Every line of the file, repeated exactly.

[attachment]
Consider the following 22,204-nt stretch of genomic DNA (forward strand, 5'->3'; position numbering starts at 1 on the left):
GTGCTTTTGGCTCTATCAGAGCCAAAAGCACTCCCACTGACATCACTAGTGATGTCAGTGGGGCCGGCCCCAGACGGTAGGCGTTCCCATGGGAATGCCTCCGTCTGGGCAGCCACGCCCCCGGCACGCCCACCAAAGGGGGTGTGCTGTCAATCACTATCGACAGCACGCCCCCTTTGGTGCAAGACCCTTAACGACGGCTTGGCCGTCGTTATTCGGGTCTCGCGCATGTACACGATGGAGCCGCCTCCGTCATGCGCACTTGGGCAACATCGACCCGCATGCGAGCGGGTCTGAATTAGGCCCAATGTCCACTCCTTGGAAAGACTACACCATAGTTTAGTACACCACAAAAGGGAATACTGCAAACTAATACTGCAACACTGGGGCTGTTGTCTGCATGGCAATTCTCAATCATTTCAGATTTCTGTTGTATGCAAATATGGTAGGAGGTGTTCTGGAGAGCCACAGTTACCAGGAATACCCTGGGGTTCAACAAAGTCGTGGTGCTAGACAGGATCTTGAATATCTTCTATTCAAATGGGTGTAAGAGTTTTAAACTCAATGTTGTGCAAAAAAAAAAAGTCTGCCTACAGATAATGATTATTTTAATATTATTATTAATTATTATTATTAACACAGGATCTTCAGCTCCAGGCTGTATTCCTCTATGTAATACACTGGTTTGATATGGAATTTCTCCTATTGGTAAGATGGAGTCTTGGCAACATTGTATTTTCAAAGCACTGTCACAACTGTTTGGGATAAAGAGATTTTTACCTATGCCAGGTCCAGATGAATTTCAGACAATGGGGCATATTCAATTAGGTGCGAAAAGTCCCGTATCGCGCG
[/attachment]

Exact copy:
Consider the following 22,204-nt stretch of genomic DNA (forward strand, 5'->3'; position numbering starts at 1 on the left):
GTGCTTTTGGCTCTATCAGAGCCAAAAGCACTCCCACTGACATCACTAGTGATGTCAGTGGGGCCGGCCCCAGACGGTAGGCGTTCCCATGGGAATGCCTCCGTCTGGGCAGCCACGCCCCCGGCACGCCCACCAAAGGGGGTGTGCTGTCAATCACTATCGACAGCACGCCCCCTTTGGTGCAAGACCCTTAACGACGGCTTGGCCGTCGTTATTCGGGTCTCGCGCATGTACACGATGGAGCCGCCTCCGTCATGCGCACTTGGGCAACATCGACCCGCATGCGAGCGGGTCTGAATTAGGCCCAATGTCCACTCCTTGGAAAGACTACACCATAGTTTAGTACACCACAAAAGGGAATACTGCAAACTAATACTGCAACACTGGGGCTGTTGTCTGCATGGCAATTCTCAATCATTTCAGATTTCTGTTGTATGCAAATATGGTAGGAGGTGTTCTGGAGAGCCACAGTTACCAGGAATACCCTGGGGTTCAACAAAGTCGTGGTGCTAGACAGGATCTTGAATATCTTCTATTCAAATGGGTGTAAGAGTTTTAAACTCAATGTTGTGCAAAAAAAAAAAGTCTGCCTACAGATAATGATTATTTTAATATTATTATTAATTATTATTATTAACACAGGATCTTCAGCTCCAGGCTGTATTCCTCTATGTAATACACTGGTTTGATATGGAATTTCTCCTATTGGTAAGATGGAGTCTTGGCAACATTGTATTTTCAAAGCACTGTCACAACTGTTTGGGATAAAGAGATTTTTACCTATGCCAGGTCCAGATGAATTTCAGACAATGGGGCATATTCAATTAGGTGCGAAAAGTCCCGTATCGCGCG